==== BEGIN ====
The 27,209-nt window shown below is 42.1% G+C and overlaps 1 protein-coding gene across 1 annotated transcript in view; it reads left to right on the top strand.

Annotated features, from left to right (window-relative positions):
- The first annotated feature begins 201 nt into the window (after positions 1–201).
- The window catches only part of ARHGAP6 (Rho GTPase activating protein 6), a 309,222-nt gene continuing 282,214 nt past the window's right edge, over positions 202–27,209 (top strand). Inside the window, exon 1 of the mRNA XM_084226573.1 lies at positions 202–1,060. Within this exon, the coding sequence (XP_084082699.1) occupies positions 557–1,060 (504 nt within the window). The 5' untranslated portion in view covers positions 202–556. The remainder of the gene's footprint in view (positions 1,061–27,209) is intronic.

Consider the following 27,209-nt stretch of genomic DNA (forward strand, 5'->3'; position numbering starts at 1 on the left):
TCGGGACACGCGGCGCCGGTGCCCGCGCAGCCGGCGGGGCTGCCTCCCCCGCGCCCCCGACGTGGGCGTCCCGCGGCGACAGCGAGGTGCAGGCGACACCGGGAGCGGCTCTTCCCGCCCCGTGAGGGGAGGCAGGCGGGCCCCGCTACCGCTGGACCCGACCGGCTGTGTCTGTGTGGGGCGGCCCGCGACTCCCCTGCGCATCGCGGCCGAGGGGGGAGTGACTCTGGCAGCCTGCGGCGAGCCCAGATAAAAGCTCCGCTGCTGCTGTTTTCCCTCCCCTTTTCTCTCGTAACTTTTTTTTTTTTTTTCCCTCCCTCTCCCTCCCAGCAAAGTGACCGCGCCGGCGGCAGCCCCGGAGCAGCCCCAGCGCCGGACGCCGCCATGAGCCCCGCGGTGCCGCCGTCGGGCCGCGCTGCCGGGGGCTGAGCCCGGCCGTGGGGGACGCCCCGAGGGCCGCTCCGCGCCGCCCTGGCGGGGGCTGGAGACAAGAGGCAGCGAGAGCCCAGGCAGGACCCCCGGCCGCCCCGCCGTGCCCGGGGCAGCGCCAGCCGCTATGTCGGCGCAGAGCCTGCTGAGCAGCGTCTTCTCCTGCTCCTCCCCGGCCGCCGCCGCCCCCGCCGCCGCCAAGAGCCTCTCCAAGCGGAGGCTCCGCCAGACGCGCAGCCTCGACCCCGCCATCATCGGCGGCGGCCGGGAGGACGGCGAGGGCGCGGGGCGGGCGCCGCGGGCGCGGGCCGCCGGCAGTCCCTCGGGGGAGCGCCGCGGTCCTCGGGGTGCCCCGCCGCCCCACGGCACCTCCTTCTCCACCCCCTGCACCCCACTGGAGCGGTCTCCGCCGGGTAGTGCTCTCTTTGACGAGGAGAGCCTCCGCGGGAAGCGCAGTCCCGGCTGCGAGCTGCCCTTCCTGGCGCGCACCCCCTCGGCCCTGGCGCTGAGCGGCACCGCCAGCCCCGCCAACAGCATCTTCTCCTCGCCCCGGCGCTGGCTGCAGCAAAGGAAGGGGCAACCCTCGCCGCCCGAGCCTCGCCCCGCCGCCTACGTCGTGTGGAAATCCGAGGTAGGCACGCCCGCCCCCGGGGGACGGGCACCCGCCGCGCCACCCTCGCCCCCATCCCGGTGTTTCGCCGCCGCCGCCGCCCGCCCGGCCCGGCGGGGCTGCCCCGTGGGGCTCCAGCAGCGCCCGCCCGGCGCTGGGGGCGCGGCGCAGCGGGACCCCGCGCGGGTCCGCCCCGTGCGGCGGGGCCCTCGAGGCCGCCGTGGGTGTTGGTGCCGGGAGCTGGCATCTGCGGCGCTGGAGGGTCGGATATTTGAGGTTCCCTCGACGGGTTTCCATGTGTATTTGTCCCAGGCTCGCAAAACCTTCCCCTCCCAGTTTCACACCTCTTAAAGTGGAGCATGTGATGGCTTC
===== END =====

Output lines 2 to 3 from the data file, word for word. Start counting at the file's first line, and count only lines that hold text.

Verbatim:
Annotated features, from left to right (window-relative positions):
- The first annotated feature begins 201 nt into the window (after positions 1–201).